LCA Tejas Mk1 & Mk1A - News and discussions

Sathya

Senior member
Dec 2, 2017
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From what we know

Elta 2032 has the highest clarity in IAF before rafale was inducted.

Mk1 nose cone had a dead weight about 200kg.

Mk1A aesa elta 2052 removed dead weight.
But due to power constraints antenna is smaller in size with approx 750 elements.


Mk2 nose cone diameter is reduced but aesa elements are increased I guess around 900 elements.
Reduction in nose cone diameter help reduce the drag.

That means mk1 is paying 200 kg dead weight and drag penalty.

Mk1A is paying price of drag & still cannot increase elements becuz of power shortage.
 
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Lolwa

Well-Known member
Feb 6, 2020
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From what we know

Elta 2032 has the highest clarity in IAF before rafale was inducted.

Mk1 nose cone had a dead weight about 200kg.

Mk1A aesa elta 2052 removed dead weight.
But due to power constraints antenna is smaller in size with approx 750 elements.


Mk2 nose cone diameter is reduced but aesa elements are increased I guess around 900 elements.
Reduction in nose cone diameter help reduce the drag.

That means mk1 is paying 200 kg dead weight and drag penalty.

Mk1A is paying price of drag & still cannot increase elements becuz of power shortage.
Still better than most radars in the IAF..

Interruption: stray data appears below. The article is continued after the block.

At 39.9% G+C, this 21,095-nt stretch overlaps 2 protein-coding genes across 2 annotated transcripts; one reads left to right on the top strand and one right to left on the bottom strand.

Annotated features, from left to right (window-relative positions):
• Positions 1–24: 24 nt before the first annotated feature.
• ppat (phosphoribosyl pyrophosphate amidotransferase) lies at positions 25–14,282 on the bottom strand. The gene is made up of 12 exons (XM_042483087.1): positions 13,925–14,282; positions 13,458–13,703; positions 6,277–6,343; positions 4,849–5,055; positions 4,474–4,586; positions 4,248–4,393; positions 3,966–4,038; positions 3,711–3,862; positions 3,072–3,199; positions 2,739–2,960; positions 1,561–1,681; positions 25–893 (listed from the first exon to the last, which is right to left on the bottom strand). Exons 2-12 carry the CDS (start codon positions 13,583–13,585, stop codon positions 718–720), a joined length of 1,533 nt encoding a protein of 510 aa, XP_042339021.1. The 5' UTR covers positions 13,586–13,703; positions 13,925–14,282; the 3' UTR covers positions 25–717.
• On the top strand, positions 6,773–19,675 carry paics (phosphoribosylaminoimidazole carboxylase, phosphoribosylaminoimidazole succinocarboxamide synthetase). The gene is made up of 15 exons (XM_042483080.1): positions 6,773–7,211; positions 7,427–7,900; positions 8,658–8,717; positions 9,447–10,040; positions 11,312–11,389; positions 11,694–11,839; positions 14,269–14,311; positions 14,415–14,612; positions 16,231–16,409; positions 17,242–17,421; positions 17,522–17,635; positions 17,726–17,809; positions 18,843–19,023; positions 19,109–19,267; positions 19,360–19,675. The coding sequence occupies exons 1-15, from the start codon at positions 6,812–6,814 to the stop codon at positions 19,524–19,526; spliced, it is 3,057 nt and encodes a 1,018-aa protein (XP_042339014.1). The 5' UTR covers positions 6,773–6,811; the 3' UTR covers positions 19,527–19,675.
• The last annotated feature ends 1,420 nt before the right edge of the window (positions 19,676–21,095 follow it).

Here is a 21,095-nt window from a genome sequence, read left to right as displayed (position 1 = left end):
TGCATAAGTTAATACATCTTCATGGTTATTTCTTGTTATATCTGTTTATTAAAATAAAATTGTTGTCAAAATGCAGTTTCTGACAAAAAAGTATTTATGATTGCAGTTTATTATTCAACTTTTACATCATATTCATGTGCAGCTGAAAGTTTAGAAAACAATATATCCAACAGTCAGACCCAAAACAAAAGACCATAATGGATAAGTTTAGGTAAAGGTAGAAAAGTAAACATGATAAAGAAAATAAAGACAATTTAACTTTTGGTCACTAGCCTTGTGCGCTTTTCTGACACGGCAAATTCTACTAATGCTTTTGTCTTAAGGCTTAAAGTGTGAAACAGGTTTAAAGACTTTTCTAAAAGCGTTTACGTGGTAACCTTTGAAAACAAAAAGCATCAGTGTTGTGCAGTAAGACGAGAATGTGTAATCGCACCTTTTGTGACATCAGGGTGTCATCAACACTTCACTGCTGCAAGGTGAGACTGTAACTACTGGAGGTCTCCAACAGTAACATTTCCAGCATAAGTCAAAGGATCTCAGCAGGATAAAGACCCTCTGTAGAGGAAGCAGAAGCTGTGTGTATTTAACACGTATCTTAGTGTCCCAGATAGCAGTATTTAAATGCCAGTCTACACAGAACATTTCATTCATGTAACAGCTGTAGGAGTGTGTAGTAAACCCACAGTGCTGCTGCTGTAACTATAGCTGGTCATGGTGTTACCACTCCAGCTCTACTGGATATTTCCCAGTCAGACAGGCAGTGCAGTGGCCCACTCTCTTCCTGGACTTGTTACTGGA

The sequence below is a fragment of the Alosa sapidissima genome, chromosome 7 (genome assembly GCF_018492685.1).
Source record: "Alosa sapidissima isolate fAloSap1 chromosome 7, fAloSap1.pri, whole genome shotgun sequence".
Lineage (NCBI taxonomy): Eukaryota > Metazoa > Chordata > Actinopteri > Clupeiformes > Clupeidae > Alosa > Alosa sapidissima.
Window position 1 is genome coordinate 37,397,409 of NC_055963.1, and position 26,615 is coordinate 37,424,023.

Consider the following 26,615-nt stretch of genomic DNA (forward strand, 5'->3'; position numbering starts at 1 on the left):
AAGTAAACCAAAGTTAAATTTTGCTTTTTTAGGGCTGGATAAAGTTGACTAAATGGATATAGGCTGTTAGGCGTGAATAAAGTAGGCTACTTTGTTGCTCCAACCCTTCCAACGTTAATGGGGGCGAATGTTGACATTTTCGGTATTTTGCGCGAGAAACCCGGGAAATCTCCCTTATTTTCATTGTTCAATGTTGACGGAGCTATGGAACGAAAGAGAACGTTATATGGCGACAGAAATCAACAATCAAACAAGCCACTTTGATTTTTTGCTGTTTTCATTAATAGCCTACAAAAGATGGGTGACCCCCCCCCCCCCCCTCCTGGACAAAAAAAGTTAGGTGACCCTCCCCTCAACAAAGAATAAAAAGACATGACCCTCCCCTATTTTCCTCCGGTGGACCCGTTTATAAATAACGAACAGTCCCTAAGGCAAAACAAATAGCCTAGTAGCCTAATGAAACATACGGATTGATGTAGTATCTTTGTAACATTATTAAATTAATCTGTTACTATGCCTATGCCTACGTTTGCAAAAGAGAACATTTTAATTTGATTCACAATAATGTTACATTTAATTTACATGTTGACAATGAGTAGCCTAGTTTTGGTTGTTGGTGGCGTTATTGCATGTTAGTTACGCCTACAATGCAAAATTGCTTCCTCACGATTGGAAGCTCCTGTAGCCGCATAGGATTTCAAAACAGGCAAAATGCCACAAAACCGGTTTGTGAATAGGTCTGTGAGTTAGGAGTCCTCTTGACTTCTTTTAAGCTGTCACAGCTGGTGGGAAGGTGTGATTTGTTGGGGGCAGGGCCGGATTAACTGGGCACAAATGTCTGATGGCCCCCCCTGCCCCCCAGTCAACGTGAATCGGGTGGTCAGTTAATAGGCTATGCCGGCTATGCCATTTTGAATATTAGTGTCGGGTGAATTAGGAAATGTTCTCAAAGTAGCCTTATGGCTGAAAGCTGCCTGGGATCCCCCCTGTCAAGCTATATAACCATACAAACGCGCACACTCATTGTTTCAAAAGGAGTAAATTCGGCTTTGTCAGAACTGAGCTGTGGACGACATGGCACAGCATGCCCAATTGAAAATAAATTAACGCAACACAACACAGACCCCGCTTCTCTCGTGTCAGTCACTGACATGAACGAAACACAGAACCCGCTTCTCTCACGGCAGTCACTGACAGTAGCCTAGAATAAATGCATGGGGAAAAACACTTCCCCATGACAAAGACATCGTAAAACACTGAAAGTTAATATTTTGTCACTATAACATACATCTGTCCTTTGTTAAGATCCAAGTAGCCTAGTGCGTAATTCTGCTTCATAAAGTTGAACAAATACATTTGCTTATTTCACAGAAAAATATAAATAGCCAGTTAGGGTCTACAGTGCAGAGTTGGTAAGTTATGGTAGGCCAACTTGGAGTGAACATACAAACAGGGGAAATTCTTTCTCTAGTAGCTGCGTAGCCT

It's superior to the mig 29 and mirages radar. Making it one of the best aircrafts in the fleet..
 
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randomradio

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Nov 30, 2017
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@randomradio wht is the radar antenna size of mk 1, mk1A & Mk2?

650mm, unknown for the other two. Could be 550-600mm, the same as the Rafale. Due to the bigger footprint of the AESA's front end, the antenna has to be moved forward and because the nose tapers, the diameter of the antenna also becomes smaller. Plus the Uttam prototype doesn't use all of the potential real estate in the nose or the antenna. Plus there's the possibility of the Mk1A using the 700+ TRMs version instead of the 992 TRMs version being developed for Mk2. The Mk2 has a bigger nose due to its 0.5m plug.

So my guess is 550mm for Mk1A and 600+mm for Mk2.
 
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Sathya

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Dec 2, 2017